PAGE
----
Gov. John Bel Edwards picked up the mantle of reform during his first election, telling AARP “My commitment is to do everything possible to make sure individuals get to stay in their homes longer, as they want to. Long-term managed care, with a comprehensive model, including nursing homes, is absolutely my goal.” Shortly after his election, Gov. Edwards named Ronald Goux, then the President of the Louisiana Nursing Home Association and a nursing home owner himself, to co-chair his health care transition committee. Contributions from Goux, his family, and his company made up $142,000 of the more than $700,000 in campaign contributions Edwards received for his 2015 campaign and shortly after his first election from the nursing home industry. Despite campaigning on reform, Edwards has changed his tune in office, now expressing concerns about reform, and refusing to take executive action to allow more nursing home patients to receive care at home. In his first year in office, Edwards recorded more meetings with Dan Robin, a lobbyist for the Louisiana Nursing Home Association, than any other individual lobbyist. Once again, investments by the nursing home industry seem to have paid off, with yet another Governor abandoning reforms that would help patients, but harm the nursing homes’ taxpayer funded bottom line. But, the nursing home industry always hedges its bets, and invests heavily in legislators who have power over the industry.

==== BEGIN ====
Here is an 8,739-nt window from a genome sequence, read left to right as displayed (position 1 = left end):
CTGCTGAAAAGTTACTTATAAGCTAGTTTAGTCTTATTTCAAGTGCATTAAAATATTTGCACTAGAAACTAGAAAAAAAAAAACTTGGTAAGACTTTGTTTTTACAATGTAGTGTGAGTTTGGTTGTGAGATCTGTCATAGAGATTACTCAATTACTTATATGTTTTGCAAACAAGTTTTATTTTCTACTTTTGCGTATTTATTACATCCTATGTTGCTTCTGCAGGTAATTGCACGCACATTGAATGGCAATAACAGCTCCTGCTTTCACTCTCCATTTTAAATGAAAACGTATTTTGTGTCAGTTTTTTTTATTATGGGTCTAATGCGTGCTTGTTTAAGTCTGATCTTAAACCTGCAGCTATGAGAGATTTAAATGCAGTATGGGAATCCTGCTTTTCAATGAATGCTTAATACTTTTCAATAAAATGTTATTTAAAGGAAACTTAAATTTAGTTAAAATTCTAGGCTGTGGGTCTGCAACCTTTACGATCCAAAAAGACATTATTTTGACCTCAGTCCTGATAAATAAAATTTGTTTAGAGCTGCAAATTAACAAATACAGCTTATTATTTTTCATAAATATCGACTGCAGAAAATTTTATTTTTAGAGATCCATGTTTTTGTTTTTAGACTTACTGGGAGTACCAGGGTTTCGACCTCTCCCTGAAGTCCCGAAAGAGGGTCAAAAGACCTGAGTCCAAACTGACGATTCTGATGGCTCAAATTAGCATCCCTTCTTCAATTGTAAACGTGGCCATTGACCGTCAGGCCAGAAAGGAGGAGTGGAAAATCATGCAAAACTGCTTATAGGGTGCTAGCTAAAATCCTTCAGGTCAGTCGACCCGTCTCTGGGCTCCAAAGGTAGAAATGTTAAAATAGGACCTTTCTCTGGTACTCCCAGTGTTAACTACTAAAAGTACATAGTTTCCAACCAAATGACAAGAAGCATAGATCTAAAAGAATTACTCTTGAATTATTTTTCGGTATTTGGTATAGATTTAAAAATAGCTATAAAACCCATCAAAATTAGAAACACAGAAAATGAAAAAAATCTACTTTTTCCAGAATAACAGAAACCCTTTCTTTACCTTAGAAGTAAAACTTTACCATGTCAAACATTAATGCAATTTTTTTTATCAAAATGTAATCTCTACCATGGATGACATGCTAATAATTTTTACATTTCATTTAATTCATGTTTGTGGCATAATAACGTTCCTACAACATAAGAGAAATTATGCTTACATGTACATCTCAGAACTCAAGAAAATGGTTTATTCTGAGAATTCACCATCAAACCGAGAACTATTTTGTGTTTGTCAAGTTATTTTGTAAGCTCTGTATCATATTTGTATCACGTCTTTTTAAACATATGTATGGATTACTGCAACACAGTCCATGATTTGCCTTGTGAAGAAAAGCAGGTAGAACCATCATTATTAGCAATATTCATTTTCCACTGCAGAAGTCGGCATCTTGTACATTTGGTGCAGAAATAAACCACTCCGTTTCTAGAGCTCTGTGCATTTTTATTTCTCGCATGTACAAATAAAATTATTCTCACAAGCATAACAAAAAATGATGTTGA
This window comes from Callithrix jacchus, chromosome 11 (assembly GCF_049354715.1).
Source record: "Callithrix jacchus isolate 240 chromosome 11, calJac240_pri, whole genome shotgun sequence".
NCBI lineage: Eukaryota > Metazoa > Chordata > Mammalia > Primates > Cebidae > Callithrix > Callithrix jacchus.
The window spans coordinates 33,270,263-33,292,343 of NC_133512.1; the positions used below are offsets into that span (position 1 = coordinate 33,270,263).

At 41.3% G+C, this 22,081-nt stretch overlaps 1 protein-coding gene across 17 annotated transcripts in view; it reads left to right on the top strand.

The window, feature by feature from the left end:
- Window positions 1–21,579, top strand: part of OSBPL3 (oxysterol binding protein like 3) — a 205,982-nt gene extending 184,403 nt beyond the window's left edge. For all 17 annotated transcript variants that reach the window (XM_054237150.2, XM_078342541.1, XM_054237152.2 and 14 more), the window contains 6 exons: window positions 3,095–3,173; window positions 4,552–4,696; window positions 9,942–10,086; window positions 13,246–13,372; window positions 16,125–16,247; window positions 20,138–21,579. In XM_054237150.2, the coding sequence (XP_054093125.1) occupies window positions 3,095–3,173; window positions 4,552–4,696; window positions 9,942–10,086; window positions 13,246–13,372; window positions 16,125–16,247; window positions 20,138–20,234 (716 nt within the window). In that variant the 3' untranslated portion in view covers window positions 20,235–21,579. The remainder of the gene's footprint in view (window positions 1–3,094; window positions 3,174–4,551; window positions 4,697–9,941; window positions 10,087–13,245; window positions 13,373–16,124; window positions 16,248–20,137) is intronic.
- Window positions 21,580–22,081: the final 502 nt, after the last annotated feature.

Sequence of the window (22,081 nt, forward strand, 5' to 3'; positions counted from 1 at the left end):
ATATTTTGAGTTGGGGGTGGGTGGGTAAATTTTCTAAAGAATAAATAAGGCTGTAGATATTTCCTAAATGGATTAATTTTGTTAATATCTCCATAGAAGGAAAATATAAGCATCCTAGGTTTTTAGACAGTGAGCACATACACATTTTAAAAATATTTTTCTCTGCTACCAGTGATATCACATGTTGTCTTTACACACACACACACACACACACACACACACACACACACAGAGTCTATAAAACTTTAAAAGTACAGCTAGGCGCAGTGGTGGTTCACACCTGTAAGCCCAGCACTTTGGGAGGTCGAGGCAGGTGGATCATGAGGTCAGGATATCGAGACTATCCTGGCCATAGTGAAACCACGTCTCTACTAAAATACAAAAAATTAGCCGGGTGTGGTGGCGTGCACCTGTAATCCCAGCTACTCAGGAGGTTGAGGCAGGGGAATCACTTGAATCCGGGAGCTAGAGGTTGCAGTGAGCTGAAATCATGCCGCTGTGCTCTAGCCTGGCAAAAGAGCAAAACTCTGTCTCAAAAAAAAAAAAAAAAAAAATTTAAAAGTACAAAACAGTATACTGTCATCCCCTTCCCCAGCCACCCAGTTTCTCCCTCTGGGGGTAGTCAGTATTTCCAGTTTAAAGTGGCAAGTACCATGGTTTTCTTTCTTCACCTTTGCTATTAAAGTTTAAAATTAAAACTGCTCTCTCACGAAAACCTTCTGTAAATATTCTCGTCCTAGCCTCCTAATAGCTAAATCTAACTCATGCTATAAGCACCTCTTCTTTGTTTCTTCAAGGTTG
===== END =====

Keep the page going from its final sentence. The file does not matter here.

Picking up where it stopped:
Perhaps emboldened by Governor Edwards’ 2015 promise to pursue reform, as well as multiple state budget crises, legislators repeatedly tried during his first term to move more of Louisiana’s Medicaid population from nursing homes to at-home and managed care. Despite broad support from advocates for seniors, the public, and the huge cost savings for the state, reform bills died in 2016, 2017, and 2018 by lobsided margins in the House and Senate Health & Welfare Committees- sometimes not even receiving a vote. The nursing home industry and Louisiana Nursing Home Association PAC invested heavily in these committee members, with LNHA PAC giving a staggering $155,000 to committee members, nearly $100,000 to House Committee members and over $60,000 to Senate committee members, for an average of over $6,000 per member. This number doesn’t represent the full breadth of nursing home industry influence- as this is just what the Louisiana Nursing Home Association’s PAC gave. Other homes, their owners, and lobbyists have given millions more, as The Advocated reported in its “Profit Over Patients” series. Entities including the name “nursing home” alone have given over $2.6 million to state candidates and PACs.